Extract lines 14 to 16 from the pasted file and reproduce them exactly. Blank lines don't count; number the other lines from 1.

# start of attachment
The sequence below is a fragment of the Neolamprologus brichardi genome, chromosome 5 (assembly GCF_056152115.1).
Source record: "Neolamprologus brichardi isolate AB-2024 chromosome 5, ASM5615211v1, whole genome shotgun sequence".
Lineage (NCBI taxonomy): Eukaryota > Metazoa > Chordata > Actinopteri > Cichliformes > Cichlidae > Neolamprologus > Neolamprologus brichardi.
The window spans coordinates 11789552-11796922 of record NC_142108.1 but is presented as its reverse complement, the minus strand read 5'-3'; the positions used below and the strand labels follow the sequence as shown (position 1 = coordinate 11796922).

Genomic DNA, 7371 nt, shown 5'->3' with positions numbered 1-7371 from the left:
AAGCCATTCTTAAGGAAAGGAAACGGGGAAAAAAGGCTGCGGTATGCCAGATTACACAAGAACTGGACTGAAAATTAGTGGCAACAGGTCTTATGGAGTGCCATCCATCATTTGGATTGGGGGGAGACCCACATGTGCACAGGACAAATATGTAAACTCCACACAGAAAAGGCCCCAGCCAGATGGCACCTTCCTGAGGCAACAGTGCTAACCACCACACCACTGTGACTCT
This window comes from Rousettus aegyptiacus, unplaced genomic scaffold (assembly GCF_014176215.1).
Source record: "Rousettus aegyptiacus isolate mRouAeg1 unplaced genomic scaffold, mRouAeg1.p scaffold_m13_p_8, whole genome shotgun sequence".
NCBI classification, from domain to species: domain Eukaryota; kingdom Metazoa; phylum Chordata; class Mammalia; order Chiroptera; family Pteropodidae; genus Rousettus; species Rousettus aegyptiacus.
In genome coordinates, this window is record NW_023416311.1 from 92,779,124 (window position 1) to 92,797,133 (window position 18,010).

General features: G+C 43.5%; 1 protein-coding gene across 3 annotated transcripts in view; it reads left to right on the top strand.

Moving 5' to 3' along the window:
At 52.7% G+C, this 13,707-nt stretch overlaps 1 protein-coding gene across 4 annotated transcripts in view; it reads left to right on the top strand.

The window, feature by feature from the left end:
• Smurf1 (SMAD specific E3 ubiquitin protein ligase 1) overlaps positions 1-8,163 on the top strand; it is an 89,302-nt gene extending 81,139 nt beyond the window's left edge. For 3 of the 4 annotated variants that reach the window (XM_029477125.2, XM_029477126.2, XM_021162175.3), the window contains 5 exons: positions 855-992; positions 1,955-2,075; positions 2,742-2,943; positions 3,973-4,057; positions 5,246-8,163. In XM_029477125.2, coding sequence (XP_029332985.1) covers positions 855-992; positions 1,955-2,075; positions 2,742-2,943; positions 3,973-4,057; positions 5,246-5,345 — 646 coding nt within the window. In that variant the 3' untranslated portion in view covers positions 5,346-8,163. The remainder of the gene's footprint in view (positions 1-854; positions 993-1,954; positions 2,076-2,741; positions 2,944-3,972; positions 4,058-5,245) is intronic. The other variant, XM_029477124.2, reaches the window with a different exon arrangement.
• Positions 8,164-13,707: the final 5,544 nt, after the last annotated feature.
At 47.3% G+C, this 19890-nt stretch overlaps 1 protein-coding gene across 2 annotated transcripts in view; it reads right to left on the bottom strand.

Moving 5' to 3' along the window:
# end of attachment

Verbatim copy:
The window, feature by feature from the left end:
• Smurf1 (SMAD specific E3 ubiquitin protein ligase 1) overlaps positions 1-8,163 on the top strand; it is an 89,302-nt gene extending 81,139 nt beyond the window's left edge. For 3 of the 4 annotated variants that reach the window (XM_029477125.2, XM_029477126.2, XM_021162175.3), the window contains 5 exons: positions 855-992; positions 1,955-2,075; positions 2,742-2,943; positions 3,973-4,057; positions 5,246-8,163. In XM_029477125.2, coding sequence (XP_029332985.1) covers positions 855-992; positions 1,955-2,075; positions 2,742-2,943; positions 3,973-4,057; positions 5,246-5,345 — 646 coding nt within the window. In that variant the 3' untranslated portion in view covers positions 5,346-8,163. The remainder of the gene's footprint in view (positions 1-854; positions 993-1,954; positions 2,076-2,741; positions 2,944-3,972; positions 4,058-5,245) is intronic. The other variant, XM_029477124.2, reaches the window with a different exon arrangement.
• Positions 8,164-13,707: the final 5,544 nt, after the last annotated feature.